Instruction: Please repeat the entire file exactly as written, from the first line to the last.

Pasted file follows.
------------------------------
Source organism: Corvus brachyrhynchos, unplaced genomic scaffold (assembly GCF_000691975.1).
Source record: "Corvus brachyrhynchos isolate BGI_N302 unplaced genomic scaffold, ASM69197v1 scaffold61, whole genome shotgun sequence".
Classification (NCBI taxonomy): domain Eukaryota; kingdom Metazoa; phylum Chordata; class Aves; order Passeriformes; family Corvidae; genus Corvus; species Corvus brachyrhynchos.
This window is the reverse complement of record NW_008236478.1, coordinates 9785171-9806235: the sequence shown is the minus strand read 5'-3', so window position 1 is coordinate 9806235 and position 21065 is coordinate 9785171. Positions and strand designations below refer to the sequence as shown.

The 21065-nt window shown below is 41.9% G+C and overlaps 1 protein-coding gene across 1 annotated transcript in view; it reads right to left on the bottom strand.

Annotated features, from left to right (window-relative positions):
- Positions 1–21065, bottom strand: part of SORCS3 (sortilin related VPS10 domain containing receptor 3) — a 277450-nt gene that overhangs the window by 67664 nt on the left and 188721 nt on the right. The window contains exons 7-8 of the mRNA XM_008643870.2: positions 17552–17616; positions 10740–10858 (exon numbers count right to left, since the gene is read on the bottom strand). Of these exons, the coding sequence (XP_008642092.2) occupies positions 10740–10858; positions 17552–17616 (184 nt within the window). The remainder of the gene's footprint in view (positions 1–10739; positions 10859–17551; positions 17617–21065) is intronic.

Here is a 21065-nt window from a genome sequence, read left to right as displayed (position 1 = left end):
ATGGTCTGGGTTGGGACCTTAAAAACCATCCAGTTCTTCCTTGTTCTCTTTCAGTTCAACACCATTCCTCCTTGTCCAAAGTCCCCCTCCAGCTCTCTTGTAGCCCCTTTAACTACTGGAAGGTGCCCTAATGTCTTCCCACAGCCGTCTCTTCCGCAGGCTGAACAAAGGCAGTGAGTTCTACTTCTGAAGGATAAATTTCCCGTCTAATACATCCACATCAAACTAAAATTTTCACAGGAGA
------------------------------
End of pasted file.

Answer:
Source organism: Corvus brachyrhynchos, unplaced genomic scaffold (assembly GCF_000691975.1).
Source record: "Corvus brachyrhynchos isolate BGI_N302 unplaced genomic scaffold, ASM69197v1 scaffold61, whole genome shotgun sequence".
Classification (NCBI taxonomy): domain Eukaryota; kingdom Metazoa; phylum Chordata; class Aves; order Passeriformes; family Corvidae; genus Corvus; species Corvus brachyrhynchos.
This window is the reverse complement of record NW_008236478.1, coordinates 9785171-9806235: the sequence shown is the minus strand read 5'-3', so window position 1 is coordinate 9806235 and position 21065 is coordinate 9785171. Positions and strand designations below refer to the sequence as shown.

The 21065-nt window shown below is 41.9% G+C and overlaps 1 protein-coding gene across 1 annotated transcript in view; it reads right to left on the bottom strand.

Annotated features, from left to right (window-relative positions):
- Positions 1–21065, bottom strand: part of SORCS3 (sortilin related VPS10 domain containing receptor 3) — a 277450-nt gene that overhangs the window by 67664 nt on the left and 188721 nt on the right. The window contains exons 7-8 of the mRNA XM_008643870.2: positions 17552–17616; positions 10740–10858 (exon numbers count right to left, since the gene is read on the bottom strand). Of these exons, the coding sequence (XP_008642092.2) occupies positions 10740–10858; positions 17552–17616 (184 nt within the window). The remainder of the gene's footprint in view (positions 1–10739; positions 10859–17551; positions 17617–21065) is intronic.

Here is a 21065-nt window from a genome sequence, read left to right as displayed (position 1 = left end):
ATGGTCTGGGTTGGGACCTTAAAAACCATCCAGTTCTTCCTTGTTCTCTTTCAGTTCAACACCATTCCTCCTTGTCCAAAGTCCCCCTCCAGCTCTCTTGTAGCCCCTTTAACTACTGGAAGGTGCCCTAATGTCTTCCCACAGCCGTCTCTTCCGCAGGCTGAACAAAGGCAGTGAGTTCTACTTCTGAAGGATAAATTTCCCGTCTAATACATCCACATCAAACTAAAATTTTCACAGGAGA